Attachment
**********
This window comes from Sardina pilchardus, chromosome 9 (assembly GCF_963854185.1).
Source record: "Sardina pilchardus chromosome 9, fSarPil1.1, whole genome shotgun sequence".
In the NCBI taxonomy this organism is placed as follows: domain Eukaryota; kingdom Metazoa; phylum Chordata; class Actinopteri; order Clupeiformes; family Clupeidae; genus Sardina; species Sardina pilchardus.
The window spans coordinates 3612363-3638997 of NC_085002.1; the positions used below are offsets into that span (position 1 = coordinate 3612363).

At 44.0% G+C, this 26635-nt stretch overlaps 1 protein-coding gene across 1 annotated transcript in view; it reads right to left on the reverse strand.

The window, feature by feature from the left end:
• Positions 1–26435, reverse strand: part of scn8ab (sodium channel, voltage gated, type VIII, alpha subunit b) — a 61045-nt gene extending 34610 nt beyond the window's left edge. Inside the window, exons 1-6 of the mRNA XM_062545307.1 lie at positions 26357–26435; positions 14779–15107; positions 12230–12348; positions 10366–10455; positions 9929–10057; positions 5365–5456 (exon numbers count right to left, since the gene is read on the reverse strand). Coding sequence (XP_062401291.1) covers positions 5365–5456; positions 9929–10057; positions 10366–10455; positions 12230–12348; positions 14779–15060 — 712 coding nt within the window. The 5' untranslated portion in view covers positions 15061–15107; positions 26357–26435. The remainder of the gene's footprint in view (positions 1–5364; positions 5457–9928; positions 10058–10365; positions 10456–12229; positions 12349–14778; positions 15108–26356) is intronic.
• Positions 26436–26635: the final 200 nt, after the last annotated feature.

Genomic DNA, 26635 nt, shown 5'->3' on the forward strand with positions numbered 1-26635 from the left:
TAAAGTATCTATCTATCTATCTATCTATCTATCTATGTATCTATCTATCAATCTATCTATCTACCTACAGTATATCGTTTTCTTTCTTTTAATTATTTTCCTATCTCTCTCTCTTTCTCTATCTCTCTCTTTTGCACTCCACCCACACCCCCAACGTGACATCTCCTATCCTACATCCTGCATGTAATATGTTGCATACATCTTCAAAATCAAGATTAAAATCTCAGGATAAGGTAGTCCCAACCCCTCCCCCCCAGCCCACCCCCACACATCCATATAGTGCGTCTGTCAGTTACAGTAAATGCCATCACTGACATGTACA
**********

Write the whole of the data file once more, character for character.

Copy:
This window comes from Sardina pilchardus, chromosome 9 (assembly GCF_963854185.1).
Source record: "Sardina pilchardus chromosome 9, fSarPil1.1, whole genome shotgun sequence".
In the NCBI taxonomy this organism is placed as follows: domain Eukaryota; kingdom Metazoa; phylum Chordata; class Actinopteri; order Clupeiformes; family Clupeidae; genus Sardina; species Sardina pilchardus.
The window spans coordinates 3612363-3638997 of NC_085002.1; the positions used below are offsets into that span (position 1 = coordinate 3612363).

At 44.0% G+C, this 26635-nt stretch overlaps 1 protein-coding gene across 1 annotated transcript in view; it reads right to left on the reverse strand.

The window, feature by feature from the left end:
• Positions 1–26435, reverse strand: part of scn8ab (sodium channel, voltage gated, type VIII, alpha subunit b) — a 61045-nt gene extending 34610 nt beyond the window's left edge. Inside the window, exons 1-6 of the mRNA XM_062545307.1 lie at positions 26357–26435; positions 14779–15107; positions 12230–12348; positions 10366–10455; positions 9929–10057; positions 5365–5456 (exon numbers count right to left, since the gene is read on the reverse strand). Coding sequence (XP_062401291.1) covers positions 5365–5456; positions 9929–10057; positions 10366–10455; positions 12230–12348; positions 14779–15060 — 712 coding nt within the window. The 5' untranslated portion in view covers positions 15061–15107; positions 26357–26435. The remainder of the gene's footprint in view (positions 1–5364; positions 5457–9928; positions 10058–10365; positions 10456–12229; positions 12349–14778; positions 15108–26356) is intronic.
• Positions 26436–26635: the final 200 nt, after the last annotated feature.

Genomic DNA, 26635 nt, shown 5'->3' on the forward strand with positions numbered 1-26635 from the left:
TAAAGTATCTATCTATCTATCTATCTATCTATCTATGTATCTATCTATCAATCTATCTATCTACCTACAGTATATCGTTTTCTTTCTTTTAATTATTTTCCTATCTCTCTCTCTTTCTCTATCTCTCTCTTTTGCACTCCACCCACACCCCCAACGTGACATCTCCTATCCTACATCCTGCATGTAATATGTTGCATACATCTTCAAAATCAAGATTAAAATCTCAGGATAAGGTAGTCCCAACCCCTCCCCCCCAGCCCACCCCCACACATCCATATAGTGCGTCTGTCAGTTACAGTAAATGCCATCACTGACATGTACA